So my alma mater, Duke, made it to the Sweet 16 last night by defeating some school named Creighton. Since I graduated 35 years ago, Duke successes in the NCAA men’s basketball tourney haven’t been unusual. In fact, they’ve been the norm. Since Mike Krcy … Krzc … Coach K took over the team, he’s led them to this stage in the March Madness dance 21 times. As a result of this success, if you didn’t go to Duke, you pretty much hate Duke. I understand this. I really do.
When my kids were younger and Duke won the NCAA tournament, I’d buy them t-shirts to commemorate the occasion. They’d wear them proudly, only because they were too little to realize that outside of North Carolina, wearing a Duke t-shirt marks you out as a total dick. No Northerner assumes you went to Duke—or have a relative who did—when he or she sees you in Blue Devil regalia. The assumption, instead, is that you’re the sort of person who loves a winner. And who likes somebody like that?
I’ve spent more than three decades now squirming under the weight of this animus. If you didn’t go to Duke, Coach K comes off as a humorless asshole. Hey, I read all the Duke alumni magazine articles about him and his wife and their three girls and the grandkids and the dog and how misunderstood he is, how truly lovable he is when you get to know him, and I don’t entirely buy it. The guy looks like a rat, with his mean little mouth and his mean little eyes. He whines to the referees. He whines to the press. He’s not the sort of person you’d want repping your alma mater … except that, dammit, he wins. And come to think of it, Duke players aren’t particularly endearing, either. If you eliminate Jersey’s Brian Zoubek, who opened a cream-puff shop after graduating (it’s since failed), it’s really hard to think of any present or former player you’d want to have a latte with. Okay, maybe Grant Hill. But generally, Dookies have a reputation for being too soft for the NBA. (I don’t happen to believe that their actual performance there merits that rep. But the rep remains.) J.J. Redick himself says he was a prick.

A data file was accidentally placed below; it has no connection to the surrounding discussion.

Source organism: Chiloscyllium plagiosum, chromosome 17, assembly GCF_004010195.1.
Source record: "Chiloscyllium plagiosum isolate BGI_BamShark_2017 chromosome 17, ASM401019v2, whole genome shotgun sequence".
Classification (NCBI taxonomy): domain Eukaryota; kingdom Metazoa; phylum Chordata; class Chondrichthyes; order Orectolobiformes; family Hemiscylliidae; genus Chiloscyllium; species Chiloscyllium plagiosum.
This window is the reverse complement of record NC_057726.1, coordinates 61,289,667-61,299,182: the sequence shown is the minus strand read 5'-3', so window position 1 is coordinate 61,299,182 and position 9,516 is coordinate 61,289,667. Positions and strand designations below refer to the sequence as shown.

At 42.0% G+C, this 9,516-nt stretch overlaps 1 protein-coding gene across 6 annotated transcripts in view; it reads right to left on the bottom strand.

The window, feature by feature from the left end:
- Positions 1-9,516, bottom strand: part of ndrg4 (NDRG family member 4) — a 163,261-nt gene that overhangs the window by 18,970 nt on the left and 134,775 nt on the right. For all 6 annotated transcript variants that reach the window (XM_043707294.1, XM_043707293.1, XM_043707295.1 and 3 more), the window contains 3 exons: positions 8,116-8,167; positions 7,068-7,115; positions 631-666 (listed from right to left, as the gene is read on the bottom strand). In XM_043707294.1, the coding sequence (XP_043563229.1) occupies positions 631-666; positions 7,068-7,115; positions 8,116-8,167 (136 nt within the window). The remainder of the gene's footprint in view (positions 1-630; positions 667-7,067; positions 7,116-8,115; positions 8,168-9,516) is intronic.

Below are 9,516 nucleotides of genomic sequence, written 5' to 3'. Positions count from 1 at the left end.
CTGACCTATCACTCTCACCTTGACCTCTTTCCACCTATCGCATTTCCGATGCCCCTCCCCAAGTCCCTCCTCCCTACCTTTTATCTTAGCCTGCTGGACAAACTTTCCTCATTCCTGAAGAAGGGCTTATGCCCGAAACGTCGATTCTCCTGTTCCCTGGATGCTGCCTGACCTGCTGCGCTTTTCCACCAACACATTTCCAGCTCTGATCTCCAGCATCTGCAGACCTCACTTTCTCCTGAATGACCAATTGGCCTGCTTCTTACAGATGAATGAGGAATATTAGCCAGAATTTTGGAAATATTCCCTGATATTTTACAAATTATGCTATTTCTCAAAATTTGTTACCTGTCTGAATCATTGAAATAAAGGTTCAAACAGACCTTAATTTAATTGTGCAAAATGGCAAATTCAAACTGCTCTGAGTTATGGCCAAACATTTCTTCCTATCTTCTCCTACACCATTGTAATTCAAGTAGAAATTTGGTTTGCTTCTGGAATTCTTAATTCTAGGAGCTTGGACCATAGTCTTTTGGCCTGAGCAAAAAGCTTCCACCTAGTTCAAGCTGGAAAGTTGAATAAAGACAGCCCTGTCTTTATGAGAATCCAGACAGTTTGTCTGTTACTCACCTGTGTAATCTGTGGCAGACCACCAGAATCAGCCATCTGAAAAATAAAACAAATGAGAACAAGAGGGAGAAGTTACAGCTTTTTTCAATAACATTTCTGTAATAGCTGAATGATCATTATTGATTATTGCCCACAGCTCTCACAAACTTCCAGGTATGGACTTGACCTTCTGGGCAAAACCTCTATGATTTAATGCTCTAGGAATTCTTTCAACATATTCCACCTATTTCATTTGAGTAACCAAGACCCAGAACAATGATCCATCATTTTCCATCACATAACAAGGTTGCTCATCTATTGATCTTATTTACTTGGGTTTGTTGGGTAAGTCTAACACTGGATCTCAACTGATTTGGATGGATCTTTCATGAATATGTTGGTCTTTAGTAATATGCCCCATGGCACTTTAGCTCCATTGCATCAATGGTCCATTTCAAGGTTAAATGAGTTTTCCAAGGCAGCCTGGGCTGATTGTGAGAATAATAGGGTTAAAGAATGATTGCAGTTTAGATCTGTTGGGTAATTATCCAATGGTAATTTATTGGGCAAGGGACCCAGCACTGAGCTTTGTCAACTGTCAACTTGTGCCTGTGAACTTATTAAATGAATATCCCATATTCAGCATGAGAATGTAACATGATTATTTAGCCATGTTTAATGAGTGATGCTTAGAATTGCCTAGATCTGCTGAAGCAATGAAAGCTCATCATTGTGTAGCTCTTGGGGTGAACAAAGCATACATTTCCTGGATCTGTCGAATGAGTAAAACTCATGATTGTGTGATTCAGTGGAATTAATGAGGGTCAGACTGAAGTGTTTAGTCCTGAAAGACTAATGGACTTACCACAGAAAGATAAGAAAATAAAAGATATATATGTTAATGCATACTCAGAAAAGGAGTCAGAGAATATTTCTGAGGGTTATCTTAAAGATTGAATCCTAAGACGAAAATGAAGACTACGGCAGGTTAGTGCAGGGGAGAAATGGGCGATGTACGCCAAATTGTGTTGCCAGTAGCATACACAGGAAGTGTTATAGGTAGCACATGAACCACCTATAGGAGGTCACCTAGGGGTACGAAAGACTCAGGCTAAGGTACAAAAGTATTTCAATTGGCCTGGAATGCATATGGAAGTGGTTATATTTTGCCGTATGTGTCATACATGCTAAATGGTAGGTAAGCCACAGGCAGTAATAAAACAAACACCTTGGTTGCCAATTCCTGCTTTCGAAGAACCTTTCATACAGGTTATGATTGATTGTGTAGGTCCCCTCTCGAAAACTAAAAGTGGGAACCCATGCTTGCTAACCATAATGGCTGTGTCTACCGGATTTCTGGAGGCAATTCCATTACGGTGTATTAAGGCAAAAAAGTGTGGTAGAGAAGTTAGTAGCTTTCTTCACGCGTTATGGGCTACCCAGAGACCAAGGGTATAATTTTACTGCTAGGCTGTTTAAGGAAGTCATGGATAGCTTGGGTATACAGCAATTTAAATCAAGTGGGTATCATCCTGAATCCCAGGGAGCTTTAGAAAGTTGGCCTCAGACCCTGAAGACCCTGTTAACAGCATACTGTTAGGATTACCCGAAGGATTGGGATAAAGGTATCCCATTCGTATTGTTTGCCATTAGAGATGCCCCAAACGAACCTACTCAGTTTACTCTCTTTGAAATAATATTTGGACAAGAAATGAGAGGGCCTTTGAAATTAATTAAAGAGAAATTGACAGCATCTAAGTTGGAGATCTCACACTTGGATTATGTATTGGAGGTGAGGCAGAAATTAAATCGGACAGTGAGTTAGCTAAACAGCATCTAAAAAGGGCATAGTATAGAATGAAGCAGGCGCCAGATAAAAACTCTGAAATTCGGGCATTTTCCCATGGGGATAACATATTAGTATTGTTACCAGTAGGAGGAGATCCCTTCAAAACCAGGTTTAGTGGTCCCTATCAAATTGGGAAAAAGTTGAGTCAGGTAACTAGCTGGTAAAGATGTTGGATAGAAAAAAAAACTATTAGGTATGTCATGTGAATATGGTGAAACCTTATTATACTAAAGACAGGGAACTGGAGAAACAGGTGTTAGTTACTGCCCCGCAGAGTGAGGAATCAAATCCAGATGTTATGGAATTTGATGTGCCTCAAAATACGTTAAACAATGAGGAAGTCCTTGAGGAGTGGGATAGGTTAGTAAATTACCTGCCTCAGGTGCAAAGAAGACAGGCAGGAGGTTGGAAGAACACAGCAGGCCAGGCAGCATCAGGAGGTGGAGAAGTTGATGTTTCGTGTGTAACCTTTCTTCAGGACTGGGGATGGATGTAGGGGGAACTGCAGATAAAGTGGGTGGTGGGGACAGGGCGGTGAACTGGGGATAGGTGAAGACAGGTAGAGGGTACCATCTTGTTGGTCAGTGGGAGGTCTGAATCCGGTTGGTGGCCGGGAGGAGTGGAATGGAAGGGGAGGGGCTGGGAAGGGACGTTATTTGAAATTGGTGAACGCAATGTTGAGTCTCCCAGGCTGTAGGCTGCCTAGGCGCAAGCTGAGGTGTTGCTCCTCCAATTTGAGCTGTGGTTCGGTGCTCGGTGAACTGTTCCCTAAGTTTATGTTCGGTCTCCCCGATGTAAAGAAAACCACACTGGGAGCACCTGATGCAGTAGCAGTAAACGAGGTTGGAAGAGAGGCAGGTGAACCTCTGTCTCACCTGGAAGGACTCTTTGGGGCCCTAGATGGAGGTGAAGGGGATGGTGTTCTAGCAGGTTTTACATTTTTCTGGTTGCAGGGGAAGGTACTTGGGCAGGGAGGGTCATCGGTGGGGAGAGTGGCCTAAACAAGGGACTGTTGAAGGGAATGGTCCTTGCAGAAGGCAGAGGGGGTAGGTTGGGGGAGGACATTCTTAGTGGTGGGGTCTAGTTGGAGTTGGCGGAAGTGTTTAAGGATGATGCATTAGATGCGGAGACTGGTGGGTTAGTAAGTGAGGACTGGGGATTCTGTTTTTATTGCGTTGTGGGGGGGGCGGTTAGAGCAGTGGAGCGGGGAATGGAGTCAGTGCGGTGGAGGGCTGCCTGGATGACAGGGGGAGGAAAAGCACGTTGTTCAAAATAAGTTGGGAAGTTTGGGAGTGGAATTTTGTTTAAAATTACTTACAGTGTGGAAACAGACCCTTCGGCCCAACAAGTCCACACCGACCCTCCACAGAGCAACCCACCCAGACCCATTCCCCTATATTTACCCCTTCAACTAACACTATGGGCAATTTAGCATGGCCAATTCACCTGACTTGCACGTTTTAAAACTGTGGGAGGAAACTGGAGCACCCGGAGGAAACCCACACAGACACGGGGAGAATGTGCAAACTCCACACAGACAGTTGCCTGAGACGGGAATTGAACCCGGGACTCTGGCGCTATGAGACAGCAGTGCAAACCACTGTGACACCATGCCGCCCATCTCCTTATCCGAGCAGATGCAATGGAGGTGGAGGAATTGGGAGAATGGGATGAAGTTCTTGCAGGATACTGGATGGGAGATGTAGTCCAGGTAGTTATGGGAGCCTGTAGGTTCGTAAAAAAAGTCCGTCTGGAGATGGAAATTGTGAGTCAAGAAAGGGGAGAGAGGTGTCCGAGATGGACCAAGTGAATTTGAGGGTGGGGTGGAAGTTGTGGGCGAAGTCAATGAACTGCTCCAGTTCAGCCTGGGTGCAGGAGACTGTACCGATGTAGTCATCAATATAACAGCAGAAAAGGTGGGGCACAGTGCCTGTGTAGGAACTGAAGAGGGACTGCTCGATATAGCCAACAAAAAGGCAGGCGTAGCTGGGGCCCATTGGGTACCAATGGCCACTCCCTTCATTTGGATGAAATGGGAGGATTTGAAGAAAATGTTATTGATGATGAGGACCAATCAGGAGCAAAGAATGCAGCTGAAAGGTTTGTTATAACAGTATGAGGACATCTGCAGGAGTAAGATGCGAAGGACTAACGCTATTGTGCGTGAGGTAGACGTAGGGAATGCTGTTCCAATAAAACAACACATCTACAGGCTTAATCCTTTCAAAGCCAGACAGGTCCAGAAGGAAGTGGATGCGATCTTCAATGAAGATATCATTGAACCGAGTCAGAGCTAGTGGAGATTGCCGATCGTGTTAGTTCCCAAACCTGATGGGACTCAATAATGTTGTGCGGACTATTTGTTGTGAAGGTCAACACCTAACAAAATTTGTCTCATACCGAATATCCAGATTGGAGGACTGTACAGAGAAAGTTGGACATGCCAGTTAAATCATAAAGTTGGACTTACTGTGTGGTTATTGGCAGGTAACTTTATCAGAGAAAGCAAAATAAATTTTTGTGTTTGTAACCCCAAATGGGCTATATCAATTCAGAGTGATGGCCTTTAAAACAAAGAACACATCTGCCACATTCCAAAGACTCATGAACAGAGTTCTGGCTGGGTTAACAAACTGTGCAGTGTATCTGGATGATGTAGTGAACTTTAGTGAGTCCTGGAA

Then there are the Cameron Crazies, the fans who stack the seats at Duke’s home games. Even when I was going to those games as a student, their behavior—our behavior—was sometimes questionable. I remember one game where we showered the court with men’s underwear to mock an N.C. State player who’d been accused of shoplifting tighty-whiteys. I cringe at the non-spontaneous choreography of everything the Crazies do nowadays, from the whoosh when a Devil sinks a foul shot to the taunting when opposing players foul out. There’s something terribly unappealing about institutionalized petty behavior. And the fact that Coach K never reproaches his ill-behaved legions—who, incidentally, camp out for days in “K-ville” in enclaves following bizarre rules monitored by the Line Monitor Committee of the student government—makes me a little ashamed. Of course he’s not the boss of them. But he could do more to make them less unattractive to the world at large.
The truth is, I’m like a lot of Duke alumni, I think, in that my relationship with the baskettball team is love/hate (unlike, say, the pitiable football team, which I feel free to love, or the men’s lacrosse team, which … well, that one’s really hard to define). I don’t fill out any March Madness brackets, because I can’t bring myself to be sufficiently hubristic to declare that Duke is going to win. Half of me doesn’t even want Duke to win. That half wants us to get spanked by some school named Creighton, or Lehigh, or Wichita State. But the other half longs to celebrate and acknowledge the team’s, and the coach’s, remarkable string of success. Last night’s was the school’s 2000th men’s basketball win. That’s a lotta games.
So I remain happily ambiguous. It’s not such a bad state of affairs. When Duke craps out, I feel fulfilled, to some extent. I feel the same when Duke wins. It would be nice if my kids and I could wear Duke t-shirts and hoodies without being pegged as soulless jerks, but I’m willing to make the sacrifice. Especially since I’m more ambivalent about the team’s success than its haters could ever be.